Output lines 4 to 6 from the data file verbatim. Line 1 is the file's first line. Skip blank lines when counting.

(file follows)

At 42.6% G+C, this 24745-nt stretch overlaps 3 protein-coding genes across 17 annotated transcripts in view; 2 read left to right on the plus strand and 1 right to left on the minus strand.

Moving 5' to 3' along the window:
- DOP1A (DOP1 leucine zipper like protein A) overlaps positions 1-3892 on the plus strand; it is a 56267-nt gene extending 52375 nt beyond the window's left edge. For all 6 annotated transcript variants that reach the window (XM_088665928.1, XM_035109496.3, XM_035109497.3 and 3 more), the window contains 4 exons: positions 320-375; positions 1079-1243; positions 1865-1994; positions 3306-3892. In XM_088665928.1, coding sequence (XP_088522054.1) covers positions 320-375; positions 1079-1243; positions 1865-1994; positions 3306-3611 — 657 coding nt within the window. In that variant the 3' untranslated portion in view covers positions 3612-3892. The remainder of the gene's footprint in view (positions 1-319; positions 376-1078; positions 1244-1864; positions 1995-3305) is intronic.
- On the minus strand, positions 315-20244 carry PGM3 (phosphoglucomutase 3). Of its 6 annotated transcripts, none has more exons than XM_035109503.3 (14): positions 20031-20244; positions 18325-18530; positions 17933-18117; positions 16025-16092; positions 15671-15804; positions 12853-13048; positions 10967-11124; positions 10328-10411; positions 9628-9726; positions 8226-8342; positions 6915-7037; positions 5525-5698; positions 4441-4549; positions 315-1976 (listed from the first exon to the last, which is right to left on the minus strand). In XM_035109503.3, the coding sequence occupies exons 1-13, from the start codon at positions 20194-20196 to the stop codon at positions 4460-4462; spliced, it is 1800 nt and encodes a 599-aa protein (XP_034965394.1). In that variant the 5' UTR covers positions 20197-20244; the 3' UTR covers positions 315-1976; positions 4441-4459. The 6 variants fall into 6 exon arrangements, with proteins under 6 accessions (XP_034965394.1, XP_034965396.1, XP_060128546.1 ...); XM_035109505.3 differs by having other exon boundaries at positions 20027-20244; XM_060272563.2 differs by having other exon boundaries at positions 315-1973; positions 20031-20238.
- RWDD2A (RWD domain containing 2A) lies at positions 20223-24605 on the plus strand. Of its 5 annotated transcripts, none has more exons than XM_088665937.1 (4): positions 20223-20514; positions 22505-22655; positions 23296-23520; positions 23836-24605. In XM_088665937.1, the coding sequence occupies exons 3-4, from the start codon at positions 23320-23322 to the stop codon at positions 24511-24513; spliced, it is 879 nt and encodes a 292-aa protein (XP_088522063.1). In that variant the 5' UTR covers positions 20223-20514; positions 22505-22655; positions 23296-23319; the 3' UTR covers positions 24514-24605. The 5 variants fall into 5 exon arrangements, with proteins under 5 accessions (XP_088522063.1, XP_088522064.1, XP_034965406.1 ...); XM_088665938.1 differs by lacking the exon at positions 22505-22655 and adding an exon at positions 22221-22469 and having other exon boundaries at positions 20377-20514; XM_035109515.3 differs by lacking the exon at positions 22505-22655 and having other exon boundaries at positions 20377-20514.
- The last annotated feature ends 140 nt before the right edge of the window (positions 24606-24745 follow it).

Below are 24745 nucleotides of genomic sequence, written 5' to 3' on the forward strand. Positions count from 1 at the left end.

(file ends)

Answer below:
- On the minus strand, positions 315-20244 carry PGM3 (phosphoglucomutase 3). Of its 6 annotated transcripts, none has more exons than XM_035109503.3 (14): positions 20031-20244; positions 18325-18530; positions 17933-18117; positions 16025-16092; positions 15671-15804; positions 12853-13048; positions 10967-11124; positions 10328-10411; positions 9628-9726; positions 8226-8342; positions 6915-7037; positions 5525-5698; positions 4441-4549; positions 315-1976 (listed from the first exon to the last, which is right to left on the minus strand). In XM_035109503.3, the coding sequence occupies exons 1-13, from the start codon at positions 20194-20196 to the stop codon at positions 4460-4462; spliced, it is 1800 nt and encodes a 599-aa protein (XP_034965394.1). In that variant the 5' UTR covers positions 20197-20244; the 3' UTR covers positions 315-1976; positions 4441-4459. The 6 variants fall into 6 exon arrangements, with proteins under 6 accessions (XP_034965394.1, XP_034965396.1, XP_060128546.1 ...); XM_035109505.3 differs by having other exon boundaries at positions 20027-20244; XM_060272563.2 differs by having other exon boundaries at positions 315-1973; positions 20031-20238.
- RWDD2A (RWD domain containing 2A) lies at positions 20223-24605 on the plus strand. Of its 5 annotated transcripts, none has more exons than XM_088665937.1 (4): positions 20223-20514; positions 22505-22655; positions 23296-23520; positions 23836-24605. In XM_088665937.1, the coding sequence occupies exons 3-4, from the start codon at positions 23320-23322 to the stop codon at positions 24511-24513; spliced, it is 879 nt and encodes a 292-aa protein (XP_088522063.1). In that variant the 5' UTR covers positions 20223-20514; positions 22505-22655; positions 23296-23319; the 3' UTR covers positions 24514-24605. The 5 variants fall into 5 exon arrangements, with proteins under 5 accessions (XP_088522063.1, XP_088522064.1, XP_034965406.1 ...); XM_088665938.1 differs by lacking the exon at positions 22505-22655 and adding an exon at positions 22221-22469 and having other exon boundaries at positions 20377-20514; XM_035109515.3 differs by lacking the exon at positions 22505-22655 and having other exon boundaries at positions 20377-20514.
- The last annotated feature ends 140 nt before the right edge of the window (positions 24606-24745 follow it).